“Somewhere in the distance
The city lights do shine
The sidewalks gleam with neon dreams
That call from time to time
When my children’s children
Ask me why I didn’t go
They say the heart of any town
Is the people that you’ve known
They’ll always call you home.”
Folk singer Nanci Griffith was crooning “This Old Town,” written by Janis Ian and Jon Vezner, on my car stereo as I drove through farmland and the occasional threadbare community on U.S. 150 between Louisville and Paoli. I was on my way home from spending Christmas in Grayson, my hometown in northeastern Kentucky.
The convergence of the music, the surroundings and the fresh memories of my visit to Grayson led me to think, oddly enough, about economic development.
My personal ambitions led me to leave Grayson years ago and eventually led me to a place close enough to allow regular visits. I still have much affection for Grayson and other small towns, but that doesn’t blind me to their challenges.
My hometown and those communities on 150 have similarities, at least outwardly. All have seen better days. Agriculture remains one of the major economic engines, although it is often underappreciated by those who measure economic vitality by smokestacks and office towers. They are blessed by beautiful, sometimes breathtaking, scenery. They have residents who embrace hard work.
Grayson has nearly doubled in population since I was born, although it is still a small town of fewer than 4,000 people. When I was young, many people in town worked at the steel plant or oil refinery in nearby Ashland.
When I was in elementary school, Interstate 64 began to make its way through Grayson, promising easier access to the world and economic growth. The state later added a two-lane highway that links the area to Cincinnati. There are now several chain motels next to the I-64 interchange, and fast food places abound. A ham processing plant came to town. Grayson sits in the center of three state parks, making it something of a tourist mecca.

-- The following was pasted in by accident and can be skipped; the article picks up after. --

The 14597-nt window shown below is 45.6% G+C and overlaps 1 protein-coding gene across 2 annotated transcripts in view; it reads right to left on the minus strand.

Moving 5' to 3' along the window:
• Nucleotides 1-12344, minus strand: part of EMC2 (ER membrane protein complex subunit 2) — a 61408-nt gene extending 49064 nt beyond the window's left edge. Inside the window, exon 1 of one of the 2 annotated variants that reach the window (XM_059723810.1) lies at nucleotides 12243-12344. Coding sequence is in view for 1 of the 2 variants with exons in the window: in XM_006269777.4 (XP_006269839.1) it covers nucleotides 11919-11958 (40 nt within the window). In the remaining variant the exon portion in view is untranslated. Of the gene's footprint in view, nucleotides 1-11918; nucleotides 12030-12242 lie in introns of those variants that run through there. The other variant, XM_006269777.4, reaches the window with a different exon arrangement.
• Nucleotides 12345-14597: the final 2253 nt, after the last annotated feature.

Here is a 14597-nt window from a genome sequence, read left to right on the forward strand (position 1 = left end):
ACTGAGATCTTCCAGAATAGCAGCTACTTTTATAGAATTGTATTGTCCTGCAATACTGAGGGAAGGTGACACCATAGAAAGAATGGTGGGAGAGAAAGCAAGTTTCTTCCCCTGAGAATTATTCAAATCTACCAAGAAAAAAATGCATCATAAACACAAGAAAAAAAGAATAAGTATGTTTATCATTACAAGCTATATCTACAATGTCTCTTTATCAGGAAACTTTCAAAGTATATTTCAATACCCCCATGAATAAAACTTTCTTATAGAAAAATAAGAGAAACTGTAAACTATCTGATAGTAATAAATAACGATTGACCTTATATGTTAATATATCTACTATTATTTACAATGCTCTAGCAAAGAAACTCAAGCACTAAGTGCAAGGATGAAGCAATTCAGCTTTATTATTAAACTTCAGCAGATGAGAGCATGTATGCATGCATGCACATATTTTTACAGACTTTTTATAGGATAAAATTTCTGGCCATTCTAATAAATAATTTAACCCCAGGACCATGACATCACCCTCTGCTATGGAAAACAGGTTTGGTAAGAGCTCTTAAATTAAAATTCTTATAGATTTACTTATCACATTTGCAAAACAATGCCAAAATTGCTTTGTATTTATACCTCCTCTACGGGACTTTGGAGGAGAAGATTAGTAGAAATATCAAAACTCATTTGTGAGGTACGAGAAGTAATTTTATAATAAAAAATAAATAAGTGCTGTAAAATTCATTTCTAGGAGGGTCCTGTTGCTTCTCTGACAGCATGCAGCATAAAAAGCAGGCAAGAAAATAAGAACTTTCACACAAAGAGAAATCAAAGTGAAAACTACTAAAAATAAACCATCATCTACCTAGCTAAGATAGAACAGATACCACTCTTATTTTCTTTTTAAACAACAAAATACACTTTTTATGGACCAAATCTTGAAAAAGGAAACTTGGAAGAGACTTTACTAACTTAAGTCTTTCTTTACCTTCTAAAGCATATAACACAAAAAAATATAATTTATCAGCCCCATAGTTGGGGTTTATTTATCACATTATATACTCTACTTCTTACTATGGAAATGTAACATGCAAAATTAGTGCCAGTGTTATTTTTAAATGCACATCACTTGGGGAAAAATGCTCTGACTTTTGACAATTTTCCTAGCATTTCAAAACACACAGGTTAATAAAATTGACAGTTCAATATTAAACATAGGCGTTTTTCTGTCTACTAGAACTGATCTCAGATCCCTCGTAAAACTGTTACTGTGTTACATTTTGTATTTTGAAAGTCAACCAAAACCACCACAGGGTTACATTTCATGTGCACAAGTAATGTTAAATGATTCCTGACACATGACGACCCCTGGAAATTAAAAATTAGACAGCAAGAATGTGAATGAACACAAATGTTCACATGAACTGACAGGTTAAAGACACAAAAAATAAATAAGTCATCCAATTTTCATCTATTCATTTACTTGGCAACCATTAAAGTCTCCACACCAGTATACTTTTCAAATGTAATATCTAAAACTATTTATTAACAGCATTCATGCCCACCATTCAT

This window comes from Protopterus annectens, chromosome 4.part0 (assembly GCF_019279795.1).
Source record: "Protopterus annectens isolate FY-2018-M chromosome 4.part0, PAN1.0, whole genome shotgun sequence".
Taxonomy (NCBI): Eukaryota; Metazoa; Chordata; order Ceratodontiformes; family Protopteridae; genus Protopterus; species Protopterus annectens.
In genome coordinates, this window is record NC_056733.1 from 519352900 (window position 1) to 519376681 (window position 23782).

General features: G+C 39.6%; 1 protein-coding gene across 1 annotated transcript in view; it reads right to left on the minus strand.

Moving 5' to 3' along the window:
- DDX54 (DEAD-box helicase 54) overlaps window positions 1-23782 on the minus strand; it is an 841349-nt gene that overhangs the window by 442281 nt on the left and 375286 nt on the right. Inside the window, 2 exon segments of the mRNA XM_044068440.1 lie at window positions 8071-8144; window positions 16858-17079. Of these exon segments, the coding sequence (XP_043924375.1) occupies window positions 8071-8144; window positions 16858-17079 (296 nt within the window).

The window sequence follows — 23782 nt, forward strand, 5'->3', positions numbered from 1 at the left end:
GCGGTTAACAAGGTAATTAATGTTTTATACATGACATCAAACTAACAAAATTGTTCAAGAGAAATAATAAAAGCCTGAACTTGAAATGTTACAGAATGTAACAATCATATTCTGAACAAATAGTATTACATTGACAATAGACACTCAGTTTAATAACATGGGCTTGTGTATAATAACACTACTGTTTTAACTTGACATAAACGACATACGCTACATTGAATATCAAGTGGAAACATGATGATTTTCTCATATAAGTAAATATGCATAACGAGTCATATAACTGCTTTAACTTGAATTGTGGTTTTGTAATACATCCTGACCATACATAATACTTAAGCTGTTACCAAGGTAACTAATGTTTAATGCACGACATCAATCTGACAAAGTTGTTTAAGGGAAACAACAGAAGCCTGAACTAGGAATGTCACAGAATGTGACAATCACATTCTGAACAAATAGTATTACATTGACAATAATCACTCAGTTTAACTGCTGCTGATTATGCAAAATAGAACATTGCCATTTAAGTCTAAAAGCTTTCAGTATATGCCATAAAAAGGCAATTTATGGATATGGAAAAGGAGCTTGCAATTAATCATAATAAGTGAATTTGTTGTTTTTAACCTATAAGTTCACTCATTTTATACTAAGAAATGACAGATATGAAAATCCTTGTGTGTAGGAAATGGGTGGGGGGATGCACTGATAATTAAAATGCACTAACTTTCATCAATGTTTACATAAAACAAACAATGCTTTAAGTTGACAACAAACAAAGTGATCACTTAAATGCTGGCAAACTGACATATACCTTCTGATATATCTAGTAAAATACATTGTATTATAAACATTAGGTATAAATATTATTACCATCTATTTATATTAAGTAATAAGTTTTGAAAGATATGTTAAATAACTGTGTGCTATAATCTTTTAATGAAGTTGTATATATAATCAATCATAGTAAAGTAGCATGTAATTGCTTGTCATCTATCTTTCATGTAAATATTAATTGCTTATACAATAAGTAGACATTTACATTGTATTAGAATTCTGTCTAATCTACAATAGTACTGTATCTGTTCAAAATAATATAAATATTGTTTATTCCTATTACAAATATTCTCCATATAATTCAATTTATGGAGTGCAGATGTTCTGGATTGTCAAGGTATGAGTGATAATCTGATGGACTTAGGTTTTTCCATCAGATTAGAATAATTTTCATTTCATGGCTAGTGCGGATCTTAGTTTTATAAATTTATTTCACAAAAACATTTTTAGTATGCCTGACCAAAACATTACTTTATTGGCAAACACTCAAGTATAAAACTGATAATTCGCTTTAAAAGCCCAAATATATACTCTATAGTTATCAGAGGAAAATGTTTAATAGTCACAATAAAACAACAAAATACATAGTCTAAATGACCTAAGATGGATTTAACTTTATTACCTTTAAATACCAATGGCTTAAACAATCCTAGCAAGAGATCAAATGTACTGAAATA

But the rise of relatively low-wage service jobs has been accompanied by major cuts at the steel plant and refinery. So instead of the low-wage service jobs complementing the higher-paying industrial jobs nearby, they are replacing them. Meanwhile, an industrial park with its own interstate exchange just past Grayson is mostly empty.
I am not worried that Grayson, or those communities along U.S. 150 that I zipped through on Christmas Day, will disappear. Agriculture will remain important. Grayson sits in a prime tourism spot. There are two universities and a bustling community/technical college, as well as a small private Christian university, within a 35-mile radius. Those institutions will be crucial in training local residents for jobs in health care, technology services and other growth industries.
The manufacturing jobs that helped sustain Grayson and neighboring communities are disappearing. But I recently read that some local businesspeople were putting together a cooperative of individual IT experts so that, together, they could try to attract IT service contracts they could not attract alone.
The information superhighway may do for Grayson what the interstate did not. Many technology jobs do not require people to work together in an office, as long as the infrastructure is available. That, of course, is the challenge, as is education. I saw a lot of young people using electronic devices on my visit, but I don’t know how well the schools are teaching them to use them for work as well as play.
My hometown and the southern Indiana communities I encountered have much to offer, including hard-working people, clean air and beautiful scenery. To ensure they survive and grow, community and education leaders need to help prepare workers for opportunities in the new economy. Those communities will always call us home, if a future awaits along with memories of the past.•
Fargo is an Indiana University journalism professor and member of the Indiana Coalition for Open Government. Send comments on this column to firstname.lastname@example.org.